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World War One Enemies United by Love


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Meet Jacob Holder and Frank Brown, my maternal great great Grandfather and great Grandfather respectively. Jacob Holder was a career enlisted soldier from Ulm, Germany with over two decades of service in the Wurttemberg 125th Infantry Regiment of the German Imperial Army. He reached the rank of Offizierstelvertreter (a warrant officer equivalent of a Lieutenant from my understanding) and fought on the Western Front during World War I. There he earned the Iron Cross 1st and 2nd class, the Wound Badge and the Wurttemberg Merit Cross with Swords. He immigrated to the US in the 1930s and became a naturalized citizen. He settled with his son (who had immigrated before him) and worked at a brewery in Detroit. 

 

Frank Brown was a teenaged coal miner from Wigan, England like his father and grandfather before him. He followed his father into the Royal Field Artillery in 1917, and would spend his entire period of service in France on the Western Front as well. He too immigrated to the US after the war and eventually found his way to Detroit as well, where he would work as an electrician for the Chrysler. Also a naturalized citizen, he would become one of the chief electricians on either B-24 or B-29 manufacturing during World War II. 

 

These former enemies would meet as family when Jacob’s grand-daughter married Frank’s son in the 1950s. I have pictures of the two men sitting across from each other at the head table during my grandparent’s wedding reception. 

 

The greatest day of my life as a history buff and collector was the day my Grandparents gave me their family’s medals. After talking with my Papa about his father’s service, I asked him if he had anything from it. My Papa went to a drawer and pulled out Frank’s War Service and Victory Medals. As I was admiring these, my Grandma dropped a bombshell on me, stating in the most matter-of-fact way that her Grandfather has also fought in World War I and that she had his medals. My teenage self was dumbfounded as she appeared from the basement with a shadow box filled with Iron Crosses.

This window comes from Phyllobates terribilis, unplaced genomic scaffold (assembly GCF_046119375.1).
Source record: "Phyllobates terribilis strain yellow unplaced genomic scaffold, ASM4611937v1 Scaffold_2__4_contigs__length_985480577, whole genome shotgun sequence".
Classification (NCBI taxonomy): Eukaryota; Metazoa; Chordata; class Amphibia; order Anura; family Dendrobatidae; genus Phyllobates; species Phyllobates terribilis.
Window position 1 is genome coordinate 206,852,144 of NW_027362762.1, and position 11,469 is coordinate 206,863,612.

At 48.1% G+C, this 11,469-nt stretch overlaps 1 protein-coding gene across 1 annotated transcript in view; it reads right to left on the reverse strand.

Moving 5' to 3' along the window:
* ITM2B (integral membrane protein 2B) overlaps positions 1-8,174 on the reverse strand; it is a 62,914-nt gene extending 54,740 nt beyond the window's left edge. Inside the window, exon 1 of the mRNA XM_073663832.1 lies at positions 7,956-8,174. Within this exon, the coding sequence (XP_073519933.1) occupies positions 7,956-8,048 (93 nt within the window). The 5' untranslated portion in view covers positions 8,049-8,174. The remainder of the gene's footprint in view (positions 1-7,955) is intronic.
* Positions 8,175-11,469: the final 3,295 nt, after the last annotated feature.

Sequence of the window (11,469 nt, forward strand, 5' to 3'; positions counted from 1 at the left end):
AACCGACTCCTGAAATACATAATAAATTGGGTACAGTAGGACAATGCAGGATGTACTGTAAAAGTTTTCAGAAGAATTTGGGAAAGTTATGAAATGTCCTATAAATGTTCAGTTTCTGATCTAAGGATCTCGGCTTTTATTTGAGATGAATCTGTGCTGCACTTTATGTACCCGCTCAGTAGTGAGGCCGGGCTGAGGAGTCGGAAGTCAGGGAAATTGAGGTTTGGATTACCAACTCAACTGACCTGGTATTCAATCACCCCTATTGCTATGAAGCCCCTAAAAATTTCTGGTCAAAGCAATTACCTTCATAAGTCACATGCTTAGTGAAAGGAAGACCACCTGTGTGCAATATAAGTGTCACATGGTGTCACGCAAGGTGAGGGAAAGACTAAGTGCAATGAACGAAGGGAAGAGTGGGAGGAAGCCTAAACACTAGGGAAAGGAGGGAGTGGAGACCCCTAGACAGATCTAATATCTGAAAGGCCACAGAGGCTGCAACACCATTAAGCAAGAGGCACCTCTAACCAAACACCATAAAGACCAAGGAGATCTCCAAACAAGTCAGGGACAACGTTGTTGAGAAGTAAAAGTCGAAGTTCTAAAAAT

I am truly blessed to have these heirlooms of proud immigrant Americans and I hope you enjoy looking at them.

 

Friar

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Bill and Doc, 

 

Thanks for looking guys. I’m am so grateful my family held on to them. I hope and pray my son or his future children will feel the same way I do. I’d love to keep them in the family. My only complaint is that I wish Grandpa Holder had kept his sword and pickelhaube. But again, I’m so thankful to have what I have. And I love that British medals are stamped so I know they my family’s one hundred percent. 

 

Sincerely,

 

Friar

 

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No better pieces in a collection then those with family connections. This is a fantastic story and glad they will be preserved! Thanks for sharing.

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